Many children’s heart health not meeting standards
Many children don’t meet the basic standards of good heart health, a major health organisation claims.
While babies are generally born with healthy hearts, many children are not meeting the American Heart Association's (AHA) definition of ideal childhood cardiovascular health.
The standards include having a healthy weight in relation to height or Body Mass Index, getting enough physical activity, not smoking, following a healthy diet and maintaining healthy cholesterol, blood pressure and blood sugar levels.
Study lead author Dr Julia Steinberger, who is director of paediatric cardiology at the University of Minnesota in Minneapolis, said the primary reason children don’t have good heart health is due to poor diet and lack of physical activity.
"Children are eating high-calorie, low-nutrition foods and not eating enough healthy foods, such as fruits, vegetables, whole-grains, fish and other foods strongly associated with good heart health and a healthy body weight," she said.
Nearly all children in the study - about 91 per cent - scored poorly on diet measures. In fact, the study found that children two to 19 years olds get the bulk of their daily calories from simple carbohydrates such as sugary desserts and beverages.
Similarly, the level of physical activity was not enough to protect their hearts. Among children ages six to 11 years old, half of the boys and just over a third of the girls were active for the recommended 60 minutes or more per day.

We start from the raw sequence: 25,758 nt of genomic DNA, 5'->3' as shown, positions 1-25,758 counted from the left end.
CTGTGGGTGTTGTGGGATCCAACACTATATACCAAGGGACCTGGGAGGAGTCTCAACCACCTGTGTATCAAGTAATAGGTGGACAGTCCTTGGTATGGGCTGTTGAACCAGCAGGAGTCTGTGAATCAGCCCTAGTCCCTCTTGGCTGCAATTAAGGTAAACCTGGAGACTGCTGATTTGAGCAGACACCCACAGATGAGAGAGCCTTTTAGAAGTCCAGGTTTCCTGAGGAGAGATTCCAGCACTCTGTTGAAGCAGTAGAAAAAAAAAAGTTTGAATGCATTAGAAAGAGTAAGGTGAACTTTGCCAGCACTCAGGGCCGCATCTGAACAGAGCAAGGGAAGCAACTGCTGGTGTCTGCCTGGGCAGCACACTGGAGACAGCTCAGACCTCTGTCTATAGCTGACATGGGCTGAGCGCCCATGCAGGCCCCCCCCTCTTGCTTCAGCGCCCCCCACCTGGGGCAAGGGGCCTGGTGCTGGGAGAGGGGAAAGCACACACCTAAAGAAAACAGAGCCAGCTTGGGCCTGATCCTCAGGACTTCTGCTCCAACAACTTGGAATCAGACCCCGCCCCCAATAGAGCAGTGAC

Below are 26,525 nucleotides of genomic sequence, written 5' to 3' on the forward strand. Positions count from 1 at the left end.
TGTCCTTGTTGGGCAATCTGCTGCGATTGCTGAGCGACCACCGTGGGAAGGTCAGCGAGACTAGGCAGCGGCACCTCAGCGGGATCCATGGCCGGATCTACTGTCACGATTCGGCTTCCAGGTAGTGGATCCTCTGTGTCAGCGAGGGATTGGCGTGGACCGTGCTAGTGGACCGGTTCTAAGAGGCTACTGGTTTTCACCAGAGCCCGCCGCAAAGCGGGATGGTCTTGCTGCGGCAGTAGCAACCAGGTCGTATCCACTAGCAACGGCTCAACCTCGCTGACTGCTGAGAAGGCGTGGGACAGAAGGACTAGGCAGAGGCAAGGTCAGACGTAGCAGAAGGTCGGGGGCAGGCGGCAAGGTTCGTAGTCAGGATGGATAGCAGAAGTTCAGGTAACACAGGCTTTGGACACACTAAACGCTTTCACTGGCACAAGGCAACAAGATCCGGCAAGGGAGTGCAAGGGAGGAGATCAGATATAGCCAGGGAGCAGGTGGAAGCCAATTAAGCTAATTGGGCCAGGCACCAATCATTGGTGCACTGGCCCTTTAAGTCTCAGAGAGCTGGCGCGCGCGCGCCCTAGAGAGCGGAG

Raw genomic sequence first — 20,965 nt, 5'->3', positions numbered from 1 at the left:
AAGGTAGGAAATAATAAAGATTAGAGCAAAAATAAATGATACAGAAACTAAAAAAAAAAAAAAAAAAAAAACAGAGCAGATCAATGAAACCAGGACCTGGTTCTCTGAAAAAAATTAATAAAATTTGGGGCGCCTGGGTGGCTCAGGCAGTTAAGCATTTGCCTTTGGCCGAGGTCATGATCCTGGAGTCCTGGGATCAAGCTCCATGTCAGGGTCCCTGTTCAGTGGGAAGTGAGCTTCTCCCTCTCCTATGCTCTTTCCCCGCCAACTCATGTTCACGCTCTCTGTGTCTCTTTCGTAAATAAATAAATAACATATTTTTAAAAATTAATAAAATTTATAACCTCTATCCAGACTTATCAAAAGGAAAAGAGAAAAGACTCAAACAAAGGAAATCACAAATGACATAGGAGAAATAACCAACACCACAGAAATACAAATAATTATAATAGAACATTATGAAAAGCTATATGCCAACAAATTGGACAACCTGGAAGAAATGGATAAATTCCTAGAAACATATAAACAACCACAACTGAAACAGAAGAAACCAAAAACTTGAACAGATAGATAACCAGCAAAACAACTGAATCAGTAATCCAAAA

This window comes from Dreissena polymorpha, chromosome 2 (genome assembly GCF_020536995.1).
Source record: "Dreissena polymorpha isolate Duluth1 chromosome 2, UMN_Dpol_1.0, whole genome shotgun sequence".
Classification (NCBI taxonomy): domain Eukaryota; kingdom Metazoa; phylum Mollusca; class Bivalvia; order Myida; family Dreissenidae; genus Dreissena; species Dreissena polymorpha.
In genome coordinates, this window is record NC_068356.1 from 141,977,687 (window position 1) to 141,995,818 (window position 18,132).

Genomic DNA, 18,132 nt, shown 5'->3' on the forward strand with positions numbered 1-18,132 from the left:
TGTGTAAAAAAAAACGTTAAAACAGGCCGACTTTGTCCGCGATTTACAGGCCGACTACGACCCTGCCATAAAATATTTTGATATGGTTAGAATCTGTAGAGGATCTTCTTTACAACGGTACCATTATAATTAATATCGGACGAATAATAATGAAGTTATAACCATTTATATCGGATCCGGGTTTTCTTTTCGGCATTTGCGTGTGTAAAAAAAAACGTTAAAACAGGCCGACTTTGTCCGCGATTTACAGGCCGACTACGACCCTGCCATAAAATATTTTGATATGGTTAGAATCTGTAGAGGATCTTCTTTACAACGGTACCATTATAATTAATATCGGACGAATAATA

As children reached 16 to 19 years of age, the percentage meeting the recommended amount of physical activity decreased even further, to 10 per cent in boys and 5 per cent in girls. The healthiest metric for children was blood pressure, with nearly all children in the ideal group.
Accordingly, Dr Steinberger said it is imperative that parents consider changes to their children’s lifestyle as a preventative measure.
"Instead of taking a wait-and-see approach by treating disease later in adulthood, we should help children maintain the standards of ideal cardiovascular health that most children are born with," she said. "Engaging in these ideal health behaviours early in life can have a tremendous benefit on maintaining ideal health throughout the lifespan.”
The report was published in journal Circulation.